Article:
First there was a cancer moonshot—now the White House has announced a major push to understand the human microbiome. The microbiome refers to the community of bacteria and other organisms that live in (and on) everyone. There is huge diversity in the human microbiome, and no two people have exactly the same one. It is becoming increasingly clear that many of the bacteria in our bodies are helpful, not harmful, and understanding how these organisms interact with our body systems is vital to truly understanding good health and well being. In fact, the microbiome may be so essential that some researchers are considering a new definition for animals: superorganisms.
In the superorganism view, the body is an ecosystem of interconnected human and non-human parts. In case this seems like a stretch, keep in mind that as many as 90% of the cells in our bodies might belong to microorganisms. By that standard, each body is more microorganism than human. Microbiome studies examine links to obesity, diabetes, intestinal disorders, wound/poison recovery, autism, and numerous other conditions, and find that in fact some illnesses result not from too many bad bacteria but from too few good ones.
Furthermore, it is clear that at some level our bodies cooperate with our bacterial guests. The infant immune system is weak, a situation previously chalked up to underdevelopment. In adults, the immune system decides which microorganisms are friendly and can be granted free passage and which ones are pathogens to be hunted. In newborns, there is evidence that the immune system is suppressed deliberately in order to allow helpful microorganisms to take hold, suggesting that there is greater benefit to aiding helpful bacteria than to fighting harmful ones. A baby starts building her microbiome immediately, picking up helpful bacteria directly from the birth canal.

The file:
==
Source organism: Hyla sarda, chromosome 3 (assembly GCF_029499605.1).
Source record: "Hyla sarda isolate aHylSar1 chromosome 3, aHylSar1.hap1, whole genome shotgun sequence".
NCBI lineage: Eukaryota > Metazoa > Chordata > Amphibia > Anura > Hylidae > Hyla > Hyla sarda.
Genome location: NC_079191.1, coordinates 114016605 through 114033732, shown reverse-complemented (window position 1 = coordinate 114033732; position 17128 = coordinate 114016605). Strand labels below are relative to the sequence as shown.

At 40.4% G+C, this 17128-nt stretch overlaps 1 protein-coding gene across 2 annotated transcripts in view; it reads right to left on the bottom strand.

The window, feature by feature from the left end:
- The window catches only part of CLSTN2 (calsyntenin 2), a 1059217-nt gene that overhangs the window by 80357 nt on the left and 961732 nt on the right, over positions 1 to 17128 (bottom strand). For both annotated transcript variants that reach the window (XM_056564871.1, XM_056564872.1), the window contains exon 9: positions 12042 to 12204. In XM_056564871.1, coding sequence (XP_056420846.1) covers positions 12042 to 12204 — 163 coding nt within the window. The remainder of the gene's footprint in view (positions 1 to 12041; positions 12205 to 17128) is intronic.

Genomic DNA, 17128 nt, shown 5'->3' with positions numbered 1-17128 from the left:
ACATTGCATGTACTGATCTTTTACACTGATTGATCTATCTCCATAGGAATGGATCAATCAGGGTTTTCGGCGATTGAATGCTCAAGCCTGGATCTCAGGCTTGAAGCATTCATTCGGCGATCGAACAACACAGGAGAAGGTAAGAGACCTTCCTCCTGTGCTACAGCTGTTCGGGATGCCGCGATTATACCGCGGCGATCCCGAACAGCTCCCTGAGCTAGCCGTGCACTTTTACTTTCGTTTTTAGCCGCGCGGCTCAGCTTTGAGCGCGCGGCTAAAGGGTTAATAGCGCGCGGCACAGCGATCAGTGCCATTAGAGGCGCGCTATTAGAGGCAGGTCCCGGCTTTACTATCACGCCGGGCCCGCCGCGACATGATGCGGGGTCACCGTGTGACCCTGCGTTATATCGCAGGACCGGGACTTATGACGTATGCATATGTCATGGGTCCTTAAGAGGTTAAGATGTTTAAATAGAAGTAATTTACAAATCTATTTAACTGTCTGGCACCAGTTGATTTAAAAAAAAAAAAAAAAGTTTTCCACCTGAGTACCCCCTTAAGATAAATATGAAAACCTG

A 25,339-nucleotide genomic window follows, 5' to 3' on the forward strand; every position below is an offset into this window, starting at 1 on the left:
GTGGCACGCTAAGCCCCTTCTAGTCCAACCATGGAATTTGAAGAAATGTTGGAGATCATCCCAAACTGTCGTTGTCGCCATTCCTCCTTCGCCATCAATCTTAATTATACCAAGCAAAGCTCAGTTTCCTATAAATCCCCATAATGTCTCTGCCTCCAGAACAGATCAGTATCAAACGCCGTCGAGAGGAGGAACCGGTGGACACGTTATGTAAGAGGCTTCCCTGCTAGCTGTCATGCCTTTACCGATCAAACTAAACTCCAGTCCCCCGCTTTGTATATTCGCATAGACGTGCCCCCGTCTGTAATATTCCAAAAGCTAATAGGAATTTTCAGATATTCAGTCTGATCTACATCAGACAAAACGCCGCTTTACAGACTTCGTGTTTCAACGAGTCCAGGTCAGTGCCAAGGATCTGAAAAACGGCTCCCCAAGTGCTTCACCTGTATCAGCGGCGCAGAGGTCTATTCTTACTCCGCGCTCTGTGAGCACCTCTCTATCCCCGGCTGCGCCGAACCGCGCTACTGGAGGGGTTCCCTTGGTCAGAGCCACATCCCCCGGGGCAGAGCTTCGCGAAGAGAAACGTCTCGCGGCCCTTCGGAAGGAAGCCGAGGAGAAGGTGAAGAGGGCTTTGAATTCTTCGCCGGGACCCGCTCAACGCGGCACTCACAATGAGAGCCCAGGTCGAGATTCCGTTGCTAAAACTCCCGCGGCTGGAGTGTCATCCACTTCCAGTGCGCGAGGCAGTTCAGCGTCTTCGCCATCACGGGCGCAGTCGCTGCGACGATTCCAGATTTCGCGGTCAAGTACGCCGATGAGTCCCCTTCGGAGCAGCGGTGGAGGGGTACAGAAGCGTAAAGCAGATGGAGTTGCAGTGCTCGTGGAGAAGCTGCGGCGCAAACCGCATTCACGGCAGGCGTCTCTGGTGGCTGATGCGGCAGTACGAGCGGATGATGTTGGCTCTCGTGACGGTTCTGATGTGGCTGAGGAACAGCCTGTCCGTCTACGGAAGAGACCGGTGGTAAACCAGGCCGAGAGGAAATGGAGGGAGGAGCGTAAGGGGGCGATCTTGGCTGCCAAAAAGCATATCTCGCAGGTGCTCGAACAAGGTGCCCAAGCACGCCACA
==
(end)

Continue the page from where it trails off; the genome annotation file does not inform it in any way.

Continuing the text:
Nor is the microbiome limited to bacteria. Our bodies harbor viruses and fungi as well. Preliminary work has implicated viruses in a variety of conditions including cystic fibrosis, Crohn’s disease, and many others. Understanding how viruses fit into the mix may, for example, cut down on unnecessary use of antibiotics and stave off the onset of antibacterial resistance .
Despite great strides, microbiome research is still in its infancy. It is clear though, that the conventional view of organisms as self-contained units is woefully out of date. Our entire modern lifestyle, centered on cleanliness, is also altering the microbiome, reducing diversity and maybe compromising health. We should applaud the White House for taking the long view here: Seeing the body as a universe filled with cooperating parts is quite the paradigm shift.